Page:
Each item is listed under the objective’s subsections as Virtualization and Cloud concepts. You’ll notice immediately that practically every network device or component, whether it is hardware or software related, can be placed within a virtual setting. Just as VRRP and HSRP provide redundancy through Virtual IP addresses, other devices achieve similar feats as they become virtualized. As the last subitem under Virtualization indicates, this direction of increased hardware/software emulation is leading us towards a more highly structured system of software-defined networking that is easier to maintain, more apt for troubleshooting, better at handling big data, and, quite simply, less cumbersome on businesses overall.

Virtualization on steroids

Many of you have probably come across the phrase referring to WiMax as “Wi-Fi on steroids.” The comparison is often made. If such is the case, I’d like to think that the cloud is virtualization on steroids—maybe even Gamma radiation. It’s taking the idea of having something that is not physically there to begin with but to another whole level altogether. For the Network+, CompTIA wants candidates to be familiar with two basic elements of cloud computing, and both have to do with ways in which services are implemented. For example, IaaS stands for Infrastructure as a Service, but it can come in a variety of forms including private, public, hybrid, or community. The same can be said for Software as a Service (SaaS) and Platform as a Service (PaaS).

Be prepared to identify how cloud services are being implemented according to whatever scenario is given. Understand that “private” means the cloud provider is rendering access of cloud services only to the client, or business. Obviously, “public” means they are ultimately being accessed by the business’ customers via the Internet. As one might also imagine, “hybrid” blends these situations, and “community” simply means several organizations are sharing services. Interestingly, the word “hybrid” is not used to describe an organization’s possible blending of some IaaS and some PaaS. It only describes a mix of public or private cloud services. The table below should help candidates prepare for the exam by distinguishing what services go into an IaaS, SaaS, or PaaS cloud implementation.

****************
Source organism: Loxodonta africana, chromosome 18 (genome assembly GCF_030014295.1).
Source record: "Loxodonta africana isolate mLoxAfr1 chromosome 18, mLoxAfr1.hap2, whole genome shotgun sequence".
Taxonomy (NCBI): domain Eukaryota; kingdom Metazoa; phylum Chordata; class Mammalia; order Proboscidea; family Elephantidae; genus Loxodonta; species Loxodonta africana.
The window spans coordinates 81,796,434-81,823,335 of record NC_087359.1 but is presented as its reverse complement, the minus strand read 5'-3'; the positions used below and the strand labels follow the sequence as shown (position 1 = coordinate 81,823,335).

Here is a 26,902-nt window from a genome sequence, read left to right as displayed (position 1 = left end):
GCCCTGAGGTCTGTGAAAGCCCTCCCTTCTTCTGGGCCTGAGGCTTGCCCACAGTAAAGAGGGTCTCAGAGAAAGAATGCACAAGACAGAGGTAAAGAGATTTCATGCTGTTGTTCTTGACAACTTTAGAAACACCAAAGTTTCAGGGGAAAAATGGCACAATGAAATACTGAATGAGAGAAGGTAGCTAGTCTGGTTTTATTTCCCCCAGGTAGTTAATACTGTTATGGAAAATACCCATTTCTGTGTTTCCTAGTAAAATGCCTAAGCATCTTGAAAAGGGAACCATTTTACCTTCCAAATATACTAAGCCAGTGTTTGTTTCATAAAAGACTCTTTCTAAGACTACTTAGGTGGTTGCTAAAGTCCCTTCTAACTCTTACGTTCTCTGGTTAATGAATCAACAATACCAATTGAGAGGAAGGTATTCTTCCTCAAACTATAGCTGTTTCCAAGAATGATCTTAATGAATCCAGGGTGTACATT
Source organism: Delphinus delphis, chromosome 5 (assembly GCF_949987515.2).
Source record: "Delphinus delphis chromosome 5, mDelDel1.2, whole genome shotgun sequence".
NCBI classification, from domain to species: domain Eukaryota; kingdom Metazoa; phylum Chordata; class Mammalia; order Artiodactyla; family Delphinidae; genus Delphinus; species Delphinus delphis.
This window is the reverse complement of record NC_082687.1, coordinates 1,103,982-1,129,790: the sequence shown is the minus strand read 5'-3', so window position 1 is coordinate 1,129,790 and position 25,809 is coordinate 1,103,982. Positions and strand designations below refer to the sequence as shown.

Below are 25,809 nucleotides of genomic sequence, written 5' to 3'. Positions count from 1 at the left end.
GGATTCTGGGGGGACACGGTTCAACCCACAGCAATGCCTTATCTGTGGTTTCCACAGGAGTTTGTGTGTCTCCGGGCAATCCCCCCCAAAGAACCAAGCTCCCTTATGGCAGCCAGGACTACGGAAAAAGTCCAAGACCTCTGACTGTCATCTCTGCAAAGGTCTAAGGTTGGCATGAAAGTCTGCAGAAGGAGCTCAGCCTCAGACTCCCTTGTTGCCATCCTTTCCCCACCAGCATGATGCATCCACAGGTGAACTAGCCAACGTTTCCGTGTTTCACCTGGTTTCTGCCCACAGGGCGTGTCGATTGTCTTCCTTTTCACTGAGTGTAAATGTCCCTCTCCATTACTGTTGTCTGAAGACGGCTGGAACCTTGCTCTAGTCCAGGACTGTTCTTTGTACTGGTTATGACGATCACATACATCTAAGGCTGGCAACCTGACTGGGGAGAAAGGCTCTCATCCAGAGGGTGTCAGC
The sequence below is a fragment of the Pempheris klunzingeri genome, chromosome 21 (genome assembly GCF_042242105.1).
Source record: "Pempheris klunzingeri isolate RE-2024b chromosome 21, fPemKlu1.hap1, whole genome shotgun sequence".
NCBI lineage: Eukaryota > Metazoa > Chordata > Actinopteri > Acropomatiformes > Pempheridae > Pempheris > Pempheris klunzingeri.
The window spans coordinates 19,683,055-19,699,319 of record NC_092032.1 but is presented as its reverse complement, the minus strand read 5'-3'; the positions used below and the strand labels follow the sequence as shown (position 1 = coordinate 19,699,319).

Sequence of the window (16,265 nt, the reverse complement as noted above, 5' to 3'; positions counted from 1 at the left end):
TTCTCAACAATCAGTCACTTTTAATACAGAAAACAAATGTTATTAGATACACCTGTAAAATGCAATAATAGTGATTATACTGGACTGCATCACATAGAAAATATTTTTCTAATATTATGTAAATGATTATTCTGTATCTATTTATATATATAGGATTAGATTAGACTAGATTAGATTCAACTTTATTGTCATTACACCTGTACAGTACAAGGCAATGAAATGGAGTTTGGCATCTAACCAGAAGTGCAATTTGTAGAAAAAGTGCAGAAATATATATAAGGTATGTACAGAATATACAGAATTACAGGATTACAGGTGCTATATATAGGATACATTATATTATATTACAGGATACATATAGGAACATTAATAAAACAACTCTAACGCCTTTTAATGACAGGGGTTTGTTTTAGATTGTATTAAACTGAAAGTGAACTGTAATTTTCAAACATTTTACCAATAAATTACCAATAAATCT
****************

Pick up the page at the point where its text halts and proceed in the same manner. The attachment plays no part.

CompTIA Network+ Cloud Computing Services (exam objectives)
The most common cloud computing services

Keeping the ball rolling

As IT professionals, we have to keep the ball rolling. Fault tolerance/redundancy methods are especially vital in our department. Business leaders are relying on us to ensure that both employees and customers are receiving timely access through the networks. Moreover, the network presents a huge opportunity to implement cost savings tactics and enhance our role within the organization. Candidates compelled to master the objectives in the CompTIA Network+ exam and who end up gaining the certification will be glad for doing so. Not only are you acquiring an industry-recognized credential, but you’re also gaining knowledge that will make you better prepared when you go out in the real world. What have you got to lose? I’ve said it before, but CertBlaster is here to help, and I’d encourage you to take a look at some other preparation tools located on their website. Hopefully, this article has helped those of you thinking about sitting for the exam. And finally, Good luck!


HP Development Co, L.P. (2016). IT Operations Management – Achieving competitive advantage through Connected Intelligence. HP. Retrieved from

CompTIA’s published Network+ N10-007 Exam Objectives:

1.1 Explain the purposes and uses of ports and protocols
1.7 Summarize cloud concepts and their purposes
2.4 Explain the purposes of virtualization and network storage technologies

Graphic of database servers and other equipment connected over the cloud on a blackboard style background/
Database servers and other equipment connected over the cloud.